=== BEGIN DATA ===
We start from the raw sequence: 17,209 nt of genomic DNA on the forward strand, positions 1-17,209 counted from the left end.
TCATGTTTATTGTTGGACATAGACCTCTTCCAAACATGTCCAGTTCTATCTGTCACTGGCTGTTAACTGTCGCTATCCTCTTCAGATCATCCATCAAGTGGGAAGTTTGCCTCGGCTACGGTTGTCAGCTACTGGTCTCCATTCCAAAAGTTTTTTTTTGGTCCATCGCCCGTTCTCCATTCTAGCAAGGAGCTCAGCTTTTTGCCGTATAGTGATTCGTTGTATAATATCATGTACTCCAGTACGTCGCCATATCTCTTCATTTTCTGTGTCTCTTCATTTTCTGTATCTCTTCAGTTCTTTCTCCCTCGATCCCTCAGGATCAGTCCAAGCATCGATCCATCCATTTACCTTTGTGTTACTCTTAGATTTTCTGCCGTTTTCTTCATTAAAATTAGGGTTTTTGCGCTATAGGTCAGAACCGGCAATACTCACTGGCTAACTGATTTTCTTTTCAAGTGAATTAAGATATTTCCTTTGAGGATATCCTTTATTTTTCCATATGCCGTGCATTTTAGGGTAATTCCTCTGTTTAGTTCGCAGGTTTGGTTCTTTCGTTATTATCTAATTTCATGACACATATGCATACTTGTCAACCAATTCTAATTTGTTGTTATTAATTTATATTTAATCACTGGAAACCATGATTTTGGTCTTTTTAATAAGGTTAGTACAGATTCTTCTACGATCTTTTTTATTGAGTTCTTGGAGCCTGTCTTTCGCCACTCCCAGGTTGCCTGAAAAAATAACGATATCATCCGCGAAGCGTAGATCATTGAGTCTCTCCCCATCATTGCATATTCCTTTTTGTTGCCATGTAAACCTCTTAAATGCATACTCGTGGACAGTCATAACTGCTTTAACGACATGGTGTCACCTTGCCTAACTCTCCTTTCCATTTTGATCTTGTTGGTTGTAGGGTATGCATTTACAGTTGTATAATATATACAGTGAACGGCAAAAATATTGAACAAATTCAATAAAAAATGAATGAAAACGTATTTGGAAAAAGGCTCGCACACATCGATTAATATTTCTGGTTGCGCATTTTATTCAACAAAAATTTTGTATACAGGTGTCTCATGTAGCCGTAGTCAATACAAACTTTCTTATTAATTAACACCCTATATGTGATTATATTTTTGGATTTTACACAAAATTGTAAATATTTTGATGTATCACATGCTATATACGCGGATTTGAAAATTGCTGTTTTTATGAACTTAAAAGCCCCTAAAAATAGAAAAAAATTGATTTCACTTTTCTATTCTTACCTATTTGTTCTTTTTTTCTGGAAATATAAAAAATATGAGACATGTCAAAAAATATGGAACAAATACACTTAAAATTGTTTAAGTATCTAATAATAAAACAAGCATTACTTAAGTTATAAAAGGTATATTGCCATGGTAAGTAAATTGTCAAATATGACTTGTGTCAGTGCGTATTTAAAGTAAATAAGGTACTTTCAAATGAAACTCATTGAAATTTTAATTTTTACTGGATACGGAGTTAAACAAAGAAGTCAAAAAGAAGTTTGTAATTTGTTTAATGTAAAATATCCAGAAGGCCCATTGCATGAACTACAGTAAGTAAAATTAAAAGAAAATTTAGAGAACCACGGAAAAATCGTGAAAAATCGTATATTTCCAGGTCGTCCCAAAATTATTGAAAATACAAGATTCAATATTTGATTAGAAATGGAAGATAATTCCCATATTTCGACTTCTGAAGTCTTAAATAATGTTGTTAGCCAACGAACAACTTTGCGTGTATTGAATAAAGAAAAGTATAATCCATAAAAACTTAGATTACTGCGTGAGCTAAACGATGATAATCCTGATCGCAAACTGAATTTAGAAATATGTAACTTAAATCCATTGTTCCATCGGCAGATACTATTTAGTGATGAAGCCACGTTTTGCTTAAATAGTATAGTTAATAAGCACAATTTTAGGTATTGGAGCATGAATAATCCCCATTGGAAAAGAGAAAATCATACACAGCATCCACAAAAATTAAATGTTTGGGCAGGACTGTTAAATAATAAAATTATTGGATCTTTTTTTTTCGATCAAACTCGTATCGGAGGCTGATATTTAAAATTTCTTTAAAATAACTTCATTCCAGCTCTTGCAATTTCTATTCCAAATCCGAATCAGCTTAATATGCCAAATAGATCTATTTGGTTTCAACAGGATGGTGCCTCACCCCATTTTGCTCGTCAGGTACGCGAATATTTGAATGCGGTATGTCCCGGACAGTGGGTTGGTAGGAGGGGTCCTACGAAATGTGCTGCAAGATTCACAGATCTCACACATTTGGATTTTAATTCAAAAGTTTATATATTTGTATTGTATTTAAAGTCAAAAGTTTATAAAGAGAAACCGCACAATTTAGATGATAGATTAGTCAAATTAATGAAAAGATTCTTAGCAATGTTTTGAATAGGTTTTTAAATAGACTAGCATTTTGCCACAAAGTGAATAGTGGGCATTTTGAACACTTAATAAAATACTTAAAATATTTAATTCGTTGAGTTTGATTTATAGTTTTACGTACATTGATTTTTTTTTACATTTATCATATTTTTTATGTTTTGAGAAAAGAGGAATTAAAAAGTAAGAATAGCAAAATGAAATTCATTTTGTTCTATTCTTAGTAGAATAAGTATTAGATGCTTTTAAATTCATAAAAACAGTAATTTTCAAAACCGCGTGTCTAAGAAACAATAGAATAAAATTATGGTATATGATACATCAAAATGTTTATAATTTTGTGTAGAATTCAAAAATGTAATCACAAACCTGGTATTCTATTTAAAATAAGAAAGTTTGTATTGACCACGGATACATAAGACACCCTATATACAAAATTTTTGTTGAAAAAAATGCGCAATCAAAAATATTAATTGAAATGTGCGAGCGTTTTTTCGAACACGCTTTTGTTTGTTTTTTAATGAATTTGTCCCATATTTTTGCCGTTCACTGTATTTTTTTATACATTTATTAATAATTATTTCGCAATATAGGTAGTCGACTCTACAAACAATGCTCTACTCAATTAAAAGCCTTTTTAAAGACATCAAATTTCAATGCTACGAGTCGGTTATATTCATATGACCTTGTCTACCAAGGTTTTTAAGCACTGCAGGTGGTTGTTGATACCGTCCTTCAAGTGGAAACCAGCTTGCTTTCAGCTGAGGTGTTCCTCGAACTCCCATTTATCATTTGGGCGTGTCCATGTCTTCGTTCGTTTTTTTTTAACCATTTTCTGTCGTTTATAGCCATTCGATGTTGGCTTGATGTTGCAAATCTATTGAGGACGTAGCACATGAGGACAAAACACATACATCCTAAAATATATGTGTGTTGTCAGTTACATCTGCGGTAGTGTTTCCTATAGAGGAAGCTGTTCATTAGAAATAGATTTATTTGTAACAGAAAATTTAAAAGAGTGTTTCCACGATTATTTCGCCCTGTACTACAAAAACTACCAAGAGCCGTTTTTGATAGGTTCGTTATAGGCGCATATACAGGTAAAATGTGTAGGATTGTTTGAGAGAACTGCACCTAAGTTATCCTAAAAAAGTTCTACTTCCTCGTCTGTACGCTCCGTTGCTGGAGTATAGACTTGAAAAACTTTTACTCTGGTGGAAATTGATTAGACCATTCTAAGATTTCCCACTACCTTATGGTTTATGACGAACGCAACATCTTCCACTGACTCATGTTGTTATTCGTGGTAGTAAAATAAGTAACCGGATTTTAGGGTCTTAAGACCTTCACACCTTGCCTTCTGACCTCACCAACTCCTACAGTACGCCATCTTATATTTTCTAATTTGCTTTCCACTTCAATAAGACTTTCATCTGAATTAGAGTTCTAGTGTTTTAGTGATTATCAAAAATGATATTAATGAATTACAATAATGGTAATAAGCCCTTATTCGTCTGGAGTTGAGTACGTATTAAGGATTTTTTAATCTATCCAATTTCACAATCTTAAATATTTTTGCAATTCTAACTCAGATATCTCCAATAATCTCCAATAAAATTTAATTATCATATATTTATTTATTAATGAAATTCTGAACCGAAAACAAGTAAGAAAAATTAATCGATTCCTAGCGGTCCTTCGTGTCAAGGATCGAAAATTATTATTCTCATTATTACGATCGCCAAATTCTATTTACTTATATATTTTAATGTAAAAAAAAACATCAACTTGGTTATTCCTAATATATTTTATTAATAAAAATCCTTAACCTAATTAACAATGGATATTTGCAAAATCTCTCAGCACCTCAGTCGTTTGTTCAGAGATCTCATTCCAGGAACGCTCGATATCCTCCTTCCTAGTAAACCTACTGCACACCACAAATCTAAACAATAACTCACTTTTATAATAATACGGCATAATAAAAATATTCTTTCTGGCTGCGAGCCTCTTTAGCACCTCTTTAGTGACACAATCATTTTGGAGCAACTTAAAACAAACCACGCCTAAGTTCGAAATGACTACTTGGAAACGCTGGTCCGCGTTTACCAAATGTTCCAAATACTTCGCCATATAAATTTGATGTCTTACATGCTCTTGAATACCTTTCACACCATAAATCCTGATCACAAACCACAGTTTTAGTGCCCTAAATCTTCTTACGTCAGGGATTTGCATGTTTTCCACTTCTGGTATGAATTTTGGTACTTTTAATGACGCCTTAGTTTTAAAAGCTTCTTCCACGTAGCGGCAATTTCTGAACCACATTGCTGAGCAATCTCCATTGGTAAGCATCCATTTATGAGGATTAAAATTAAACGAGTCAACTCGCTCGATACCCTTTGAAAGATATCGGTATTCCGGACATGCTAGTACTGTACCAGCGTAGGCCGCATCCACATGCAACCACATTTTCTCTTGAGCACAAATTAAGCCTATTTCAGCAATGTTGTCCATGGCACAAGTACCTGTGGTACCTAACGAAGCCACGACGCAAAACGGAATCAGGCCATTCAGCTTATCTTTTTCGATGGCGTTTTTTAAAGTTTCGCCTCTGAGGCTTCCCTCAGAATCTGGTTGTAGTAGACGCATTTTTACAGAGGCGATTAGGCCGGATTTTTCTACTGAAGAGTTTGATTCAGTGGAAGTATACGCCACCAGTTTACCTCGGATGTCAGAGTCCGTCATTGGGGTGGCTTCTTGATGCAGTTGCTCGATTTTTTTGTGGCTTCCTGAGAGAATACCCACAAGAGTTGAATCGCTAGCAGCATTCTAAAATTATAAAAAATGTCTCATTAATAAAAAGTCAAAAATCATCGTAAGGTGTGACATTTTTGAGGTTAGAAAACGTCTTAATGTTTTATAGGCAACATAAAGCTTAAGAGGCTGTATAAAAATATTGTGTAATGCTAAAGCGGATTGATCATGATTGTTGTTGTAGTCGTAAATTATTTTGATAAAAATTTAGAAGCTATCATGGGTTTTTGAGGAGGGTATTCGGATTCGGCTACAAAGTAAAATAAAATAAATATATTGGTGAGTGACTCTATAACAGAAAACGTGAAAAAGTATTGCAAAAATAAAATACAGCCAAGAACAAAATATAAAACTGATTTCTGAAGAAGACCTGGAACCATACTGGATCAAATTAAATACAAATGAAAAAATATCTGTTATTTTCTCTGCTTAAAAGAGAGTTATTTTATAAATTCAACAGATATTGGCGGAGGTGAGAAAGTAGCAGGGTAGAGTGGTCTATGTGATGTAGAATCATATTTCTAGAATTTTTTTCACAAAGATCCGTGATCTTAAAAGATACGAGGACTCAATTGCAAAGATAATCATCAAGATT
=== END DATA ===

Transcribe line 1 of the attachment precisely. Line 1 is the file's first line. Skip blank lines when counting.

We start from the raw sequence: 17,209 nt of genomic DNA on the forward strand, positions 1-17,209 counted from the left end.